Att styra som en filosof
Gustav III:s känslopolitik genom Gustav Vasa-skulpturens invigning
Nyckelord:Gustav III, känslohistoria, governmentality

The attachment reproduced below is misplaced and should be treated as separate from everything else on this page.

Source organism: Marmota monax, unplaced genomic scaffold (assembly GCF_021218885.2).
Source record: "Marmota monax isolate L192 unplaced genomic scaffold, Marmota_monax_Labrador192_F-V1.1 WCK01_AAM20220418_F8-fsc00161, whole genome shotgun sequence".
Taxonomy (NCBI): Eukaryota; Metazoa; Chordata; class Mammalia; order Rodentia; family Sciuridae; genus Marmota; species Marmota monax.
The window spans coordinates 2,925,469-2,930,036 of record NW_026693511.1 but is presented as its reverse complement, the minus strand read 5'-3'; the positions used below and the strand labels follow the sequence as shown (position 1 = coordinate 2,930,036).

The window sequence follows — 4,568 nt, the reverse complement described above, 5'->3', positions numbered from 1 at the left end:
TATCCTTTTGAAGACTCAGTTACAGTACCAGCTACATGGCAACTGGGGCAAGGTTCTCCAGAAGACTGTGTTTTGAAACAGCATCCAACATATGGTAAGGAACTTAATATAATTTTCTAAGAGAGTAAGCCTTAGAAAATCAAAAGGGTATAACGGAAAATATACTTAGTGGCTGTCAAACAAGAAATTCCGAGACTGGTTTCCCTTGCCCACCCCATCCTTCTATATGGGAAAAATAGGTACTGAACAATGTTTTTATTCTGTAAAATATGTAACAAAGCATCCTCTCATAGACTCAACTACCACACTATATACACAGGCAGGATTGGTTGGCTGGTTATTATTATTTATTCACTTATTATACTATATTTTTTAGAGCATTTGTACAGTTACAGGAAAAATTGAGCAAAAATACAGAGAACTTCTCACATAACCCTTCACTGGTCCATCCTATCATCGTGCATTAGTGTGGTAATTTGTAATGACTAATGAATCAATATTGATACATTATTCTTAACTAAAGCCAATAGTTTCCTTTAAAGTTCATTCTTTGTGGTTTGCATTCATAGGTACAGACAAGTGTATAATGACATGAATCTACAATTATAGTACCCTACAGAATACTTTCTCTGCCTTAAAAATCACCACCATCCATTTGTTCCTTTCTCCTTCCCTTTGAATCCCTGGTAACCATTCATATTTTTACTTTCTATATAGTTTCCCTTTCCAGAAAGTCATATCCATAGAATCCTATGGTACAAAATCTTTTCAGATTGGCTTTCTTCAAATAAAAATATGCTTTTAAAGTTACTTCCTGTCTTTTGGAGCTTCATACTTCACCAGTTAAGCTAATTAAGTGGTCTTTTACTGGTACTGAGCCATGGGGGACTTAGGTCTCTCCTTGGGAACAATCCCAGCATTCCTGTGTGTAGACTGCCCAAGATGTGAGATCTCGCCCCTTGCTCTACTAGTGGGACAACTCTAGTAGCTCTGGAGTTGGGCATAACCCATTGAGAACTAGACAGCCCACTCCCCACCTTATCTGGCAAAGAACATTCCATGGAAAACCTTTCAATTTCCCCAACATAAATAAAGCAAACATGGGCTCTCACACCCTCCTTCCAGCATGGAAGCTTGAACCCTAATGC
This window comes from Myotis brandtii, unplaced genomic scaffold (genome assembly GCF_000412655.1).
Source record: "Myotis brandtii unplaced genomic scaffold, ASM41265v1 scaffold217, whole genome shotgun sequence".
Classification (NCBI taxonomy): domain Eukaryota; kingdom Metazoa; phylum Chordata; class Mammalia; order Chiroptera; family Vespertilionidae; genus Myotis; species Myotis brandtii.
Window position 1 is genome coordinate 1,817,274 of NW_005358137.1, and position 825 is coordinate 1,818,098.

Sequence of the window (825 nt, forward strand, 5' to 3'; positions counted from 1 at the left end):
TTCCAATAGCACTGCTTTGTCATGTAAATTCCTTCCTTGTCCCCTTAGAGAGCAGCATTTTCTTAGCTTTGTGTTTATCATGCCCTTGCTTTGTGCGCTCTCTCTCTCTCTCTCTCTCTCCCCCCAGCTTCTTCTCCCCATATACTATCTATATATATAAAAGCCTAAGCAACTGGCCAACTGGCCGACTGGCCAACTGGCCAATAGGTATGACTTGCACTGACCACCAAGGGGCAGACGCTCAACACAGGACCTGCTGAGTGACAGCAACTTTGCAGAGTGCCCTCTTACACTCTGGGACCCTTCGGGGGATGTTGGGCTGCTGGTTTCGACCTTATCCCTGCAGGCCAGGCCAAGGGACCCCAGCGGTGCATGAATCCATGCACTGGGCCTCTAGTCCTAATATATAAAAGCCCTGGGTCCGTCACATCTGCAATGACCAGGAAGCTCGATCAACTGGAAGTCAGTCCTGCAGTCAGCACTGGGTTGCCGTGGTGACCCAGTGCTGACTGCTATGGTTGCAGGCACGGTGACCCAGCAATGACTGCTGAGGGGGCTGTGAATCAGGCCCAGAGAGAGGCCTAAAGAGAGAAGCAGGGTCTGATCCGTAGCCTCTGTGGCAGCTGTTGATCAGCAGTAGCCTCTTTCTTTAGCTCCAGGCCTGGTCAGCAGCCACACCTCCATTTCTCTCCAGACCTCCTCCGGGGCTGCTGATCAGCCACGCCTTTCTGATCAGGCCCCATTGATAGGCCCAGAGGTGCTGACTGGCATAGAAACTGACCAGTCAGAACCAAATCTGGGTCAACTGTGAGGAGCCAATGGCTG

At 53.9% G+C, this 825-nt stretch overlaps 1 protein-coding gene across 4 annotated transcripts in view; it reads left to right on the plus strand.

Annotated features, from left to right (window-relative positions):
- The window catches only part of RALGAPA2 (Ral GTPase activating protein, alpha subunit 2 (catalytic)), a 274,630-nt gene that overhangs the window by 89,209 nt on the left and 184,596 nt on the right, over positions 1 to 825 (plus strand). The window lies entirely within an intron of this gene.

In the 18th century, notions of emotions played an important role in philosophy, politics and social life. This article examines usage of emotions in politics by analysing king Gustav III’s (1771–1792) plan for the inauguration of the sculpture of king Gustav Vasa outside of the House of Nobility in Stockholm. The plan was inspired by a letter from the French physiocrat Pierre Samuel Dupont de Nemours to Gustav III’s friend and old tutor Carl Fredrik Scheffer, who conveyed the letter to the king. By employing theories from the field of History of Emotions, especially Ute Frevert’s Gefühlspolitik, in combination with Michel Foucault’s concept of governmentality, the article sheds light on under-researched aspects of Gustav III’s government. When imagining the effects of imagination and emotions among the participants of the inauguration, Gustav III compared humans to machines, probably inspired by the French materialists. The king wanted to enhance the emotions of the participants of the celebration through music, singing, dancing and eloquence. The object was to inspire love for the fatherland and hatred for the “foreign yoke”, by reminding them of Gustav Vasa’s rebellion against the Danish king 200 years earlier. This planned and calculated usage of emotional faculties indicate a new approach to the government of human nature in the mid to late 18th century. Instead of, as previously, viewing the people’s emotions as evil and in need of restraint and prohibitions, they were viewed as human driving forces that could be utilized, arranged and canalized to create a more effective government.
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